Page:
Cape Breton Highlands National Park of Canada

The Acadian Forest Region: Home of the Sugar Maple

An aerial view down the Aspy Valley which shows the sometimes abrupt transition between light green Acadian forest foliage and dark green Boreal forest foliage.
The transition from Acadian Forest (light green foliage) in the sheltered valleys to Boreal Forest (dark green foliage) on the plateau can be quite abrupt.
© Cape Breton Highlands National Park / J. Pleau

The Acadian Forest Region occurs in isolated pockets in the lowland coastal fringes and deep, sheltered valleys. Stands of trees in this forest region are separated by the mountains. Cape Breton Highlands National Park protects only about 10% of the Acadian forest in the northern Cape Breton ecosystem .

Map showing the location and extent of the Acadian forest in Cape Breton Highlands National Park.
Map showing the location and extent of the Acadian forest in Cape Breton Highlands National Park.
© Cape Breton Highlands National Park
Trees of the Acadian Forest
A view from the Cabot Trail overlooking leafy hardwood Acadian forest.
The Acadian Forest in the Aspy Valley is composed almost purely of hardwoods. In other parts of the Acadian Forest, there may be a mixture of hardwoods and softwoods.
© Cape Breton Highlands National Park / J. Steeves

The mature Acadian forest is composed of mixed hardwoods and softwoods. The composition of individual stands can vary considerably, ranging from pure hardwood valleys to various mixtures of hardwood and softwood species. Characteristic Acadian forest tree species growing in Cape Breton include sugar maple, yellow birch, American beech, balsam fir and eastern hemlock. Red spruce, red oak, white ash, white pine and ironwood are common trees in other Acadian forests but are not common in northern Cape Breton. Several hardwood trees such as American beech, white elm and sugar maple reach the northeastern limit of their ranges in northern Cape Breton.

Wild Bounty
A view of the Acadian forest understory. Enough sunlight reaches the forest floor to support lush vegetation.
More open and fertile than the Boreal Forest, the Acadian Forest floor provides habitat for many different types of ground plants.
© Parks Canada / Cape Breton Highlands National Park

The Acadian forest is rich in species and has a luxurious undergrowth of shade-tolerant small trees, low shrubs and ground plants. Lichens grow on trees and rocks within the Acadian forest and mosses can be found on trees, rocks and the forest floor. Mature Acadian forest trees can be very large, with trunks reaching up to a metre across. Hardwood seedlings and saplings dot the shady forest floor, waiting for an older tree to fall so they can take its place. A tree that makes it to maturity may live 100 to 300 years.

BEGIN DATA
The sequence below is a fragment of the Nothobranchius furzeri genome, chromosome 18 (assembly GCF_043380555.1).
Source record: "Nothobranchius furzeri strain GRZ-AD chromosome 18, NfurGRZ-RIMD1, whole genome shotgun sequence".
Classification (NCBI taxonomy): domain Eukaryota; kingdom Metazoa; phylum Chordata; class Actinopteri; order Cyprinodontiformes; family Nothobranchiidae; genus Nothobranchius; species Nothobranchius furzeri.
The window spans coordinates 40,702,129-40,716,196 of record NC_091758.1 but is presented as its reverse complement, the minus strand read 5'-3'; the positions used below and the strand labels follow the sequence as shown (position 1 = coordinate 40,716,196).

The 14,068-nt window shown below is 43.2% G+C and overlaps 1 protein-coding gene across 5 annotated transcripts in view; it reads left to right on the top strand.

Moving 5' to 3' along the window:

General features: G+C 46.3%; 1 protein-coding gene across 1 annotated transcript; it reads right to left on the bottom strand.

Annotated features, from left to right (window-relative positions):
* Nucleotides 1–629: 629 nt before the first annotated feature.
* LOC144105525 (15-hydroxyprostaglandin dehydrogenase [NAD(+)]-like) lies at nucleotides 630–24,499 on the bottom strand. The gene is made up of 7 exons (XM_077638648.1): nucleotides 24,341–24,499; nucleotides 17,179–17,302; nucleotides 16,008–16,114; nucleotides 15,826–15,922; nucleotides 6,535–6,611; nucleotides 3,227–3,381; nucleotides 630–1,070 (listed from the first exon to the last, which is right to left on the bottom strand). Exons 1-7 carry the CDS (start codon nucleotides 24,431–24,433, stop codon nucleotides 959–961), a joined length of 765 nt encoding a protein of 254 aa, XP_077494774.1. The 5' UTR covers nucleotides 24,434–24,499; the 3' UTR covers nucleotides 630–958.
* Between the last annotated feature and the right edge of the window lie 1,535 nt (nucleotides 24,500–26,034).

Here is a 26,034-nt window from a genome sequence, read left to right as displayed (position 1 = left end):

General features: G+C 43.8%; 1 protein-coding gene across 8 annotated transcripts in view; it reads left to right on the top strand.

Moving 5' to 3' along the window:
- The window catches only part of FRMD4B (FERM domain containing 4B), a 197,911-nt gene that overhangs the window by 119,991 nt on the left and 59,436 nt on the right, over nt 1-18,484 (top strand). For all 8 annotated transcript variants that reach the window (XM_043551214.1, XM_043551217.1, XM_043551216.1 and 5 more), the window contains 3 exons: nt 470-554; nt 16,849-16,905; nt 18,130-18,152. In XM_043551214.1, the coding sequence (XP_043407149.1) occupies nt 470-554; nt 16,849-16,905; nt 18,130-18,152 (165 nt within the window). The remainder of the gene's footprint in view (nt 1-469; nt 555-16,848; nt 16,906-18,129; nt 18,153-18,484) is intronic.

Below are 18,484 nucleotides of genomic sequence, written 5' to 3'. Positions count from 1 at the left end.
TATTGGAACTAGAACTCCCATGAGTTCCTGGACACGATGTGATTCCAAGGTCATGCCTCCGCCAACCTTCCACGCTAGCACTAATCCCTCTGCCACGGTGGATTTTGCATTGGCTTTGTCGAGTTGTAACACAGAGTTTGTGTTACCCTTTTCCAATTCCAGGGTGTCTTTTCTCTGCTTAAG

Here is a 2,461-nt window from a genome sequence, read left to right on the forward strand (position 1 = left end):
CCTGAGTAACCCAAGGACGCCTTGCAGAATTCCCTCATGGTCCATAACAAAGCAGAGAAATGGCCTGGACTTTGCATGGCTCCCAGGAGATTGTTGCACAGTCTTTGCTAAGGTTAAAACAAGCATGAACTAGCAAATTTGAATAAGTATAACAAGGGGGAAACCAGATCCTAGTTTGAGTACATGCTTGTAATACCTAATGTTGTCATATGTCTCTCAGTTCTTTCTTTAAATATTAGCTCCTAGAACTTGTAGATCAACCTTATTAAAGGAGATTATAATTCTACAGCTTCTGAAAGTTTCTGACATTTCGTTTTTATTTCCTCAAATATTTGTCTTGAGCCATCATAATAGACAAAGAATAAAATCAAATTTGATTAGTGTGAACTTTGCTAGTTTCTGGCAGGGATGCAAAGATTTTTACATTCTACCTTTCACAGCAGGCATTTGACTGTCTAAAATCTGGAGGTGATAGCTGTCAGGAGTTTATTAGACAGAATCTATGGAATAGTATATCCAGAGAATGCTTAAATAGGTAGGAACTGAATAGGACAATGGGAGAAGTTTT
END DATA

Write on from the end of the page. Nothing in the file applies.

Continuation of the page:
Early-blooming wildflowers share the forest floor with the hardwood saplings, taking advantage of what sunlight they can get before the huge trees overhead leaf out. Typical plants of the Acadian forest floor include sensitive fern, striped maple, snowberry and trailing arbutus. A few plants more common in the eastern United States can also be found here. These include rose-twisted stalk, Dutchman's breeches and toothwort.

Characteristic animals found in the Acadian Forest Region include white-tailed deer, red fox, bobcat, deer mouse, masked shrew, red-eyed vireo, blue jay, American redstart and American robin.

Old-growth Hardwood Forests
A view under the canopy of an old-growth hardwood forest.
Old-growth hardwood forests are uncommon in eastern Canada because of extensive logging and clearing for arable land. Cape Breton Highlands National Park is proud to protect a section of old-growth hardwood forest within its boundaries.
© Cape Breton Highlands National Park / E. Wallace

The Grande Anse Valley of Cape Breton Highlands National Park is internationally recognized for its old-growth stands of hardwood trees, especially for its nearly pure stands of sugar maple.

The presence and protection of old-growth hardwood forests within the park is important for several reasons. First of all, very little old-growth hardwood forest remains in eastern North America due to extensive logging. Secondly, they are home to many different species and provide critical habitat for several specialized plants and animals including the catbird, "southern" plants such as Dutchman's breeches, and certain lichens such as lungwort. Thirdly, the hardwood forests in northern Cape Breton are naturally isolated in valleys and coastal lowlands. These lowland forests are further disturbed by human settlement, tourism infrastructure and clear-cutting. The presence of the park allows a portion of old-growth hardwood forest to remain in a relatively natural state for our generation and future generations to enjoy.

The old growth hardwood forest in the Grande Anse valley may be suffering from air pollution caused by all the traffic passing through the valley. Currently the park is monitoring levels of ozone in the area.